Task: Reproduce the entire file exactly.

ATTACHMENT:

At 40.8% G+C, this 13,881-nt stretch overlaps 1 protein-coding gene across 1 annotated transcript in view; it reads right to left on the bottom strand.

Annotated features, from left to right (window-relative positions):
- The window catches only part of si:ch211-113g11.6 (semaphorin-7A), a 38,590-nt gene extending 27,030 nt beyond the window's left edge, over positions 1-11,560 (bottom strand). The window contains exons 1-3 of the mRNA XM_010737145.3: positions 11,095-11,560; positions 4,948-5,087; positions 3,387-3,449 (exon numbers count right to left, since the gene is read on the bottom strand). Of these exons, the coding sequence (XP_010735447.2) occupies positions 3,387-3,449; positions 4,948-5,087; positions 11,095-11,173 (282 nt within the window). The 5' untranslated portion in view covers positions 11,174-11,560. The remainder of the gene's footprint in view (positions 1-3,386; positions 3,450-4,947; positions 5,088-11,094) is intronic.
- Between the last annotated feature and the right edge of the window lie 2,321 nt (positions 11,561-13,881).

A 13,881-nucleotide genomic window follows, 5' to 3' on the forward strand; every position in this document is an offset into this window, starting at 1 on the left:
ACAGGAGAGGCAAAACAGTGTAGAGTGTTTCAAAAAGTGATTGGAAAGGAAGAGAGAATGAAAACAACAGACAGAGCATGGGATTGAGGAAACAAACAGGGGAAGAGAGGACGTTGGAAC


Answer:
At 40.8% G+C, this 13,881-nt stretch overlaps 1 protein-coding gene across 1 annotated transcript in view; it reads right to left on the bottom strand.

Annotated features, from left to right (window-relative positions):
- The window catches only part of si:ch211-113g11.6 (semaphorin-7A), a 38,590-nt gene extending 27,030 nt beyond the window's left edge, over positions 1-11,560 (bottom strand). The window contains exons 1-3 of the mRNA XM_010737145.3: positions 11,095-11,560; positions 4,948-5,087; positions 3,387-3,449 (exon numbers count right to left, since the gene is read on the bottom strand). Of these exons, the coding sequence (XP_010735447.2) occupies positions 3,387-3,449; positions 4,948-5,087; positions 11,095-11,173 (282 nt within the window). The 5' untranslated portion in view covers positions 11,174-11,560. The remainder of the gene's footprint in view (positions 1-3,386; positions 3,450-4,947; positions 5,088-11,094) is intronic.
- Between the last annotated feature and the right edge of the window lie 2,321 nt (positions 11,561-13,881).

A 13,881-nucleotide genomic window follows, 5' to 3' on the forward strand; every position in this document is an offset into this window, starting at 1 on the left:
ACAGGAGAGGCAAAACAGTGTAGAGTGTTTCAAAAAGTGATTGGAAAGGAAGAGAGAATGAAAACAACAGACAGAGCATGGGATTGAGGAAACAAACAGGGGAAGAGAGGACGTTGGAAC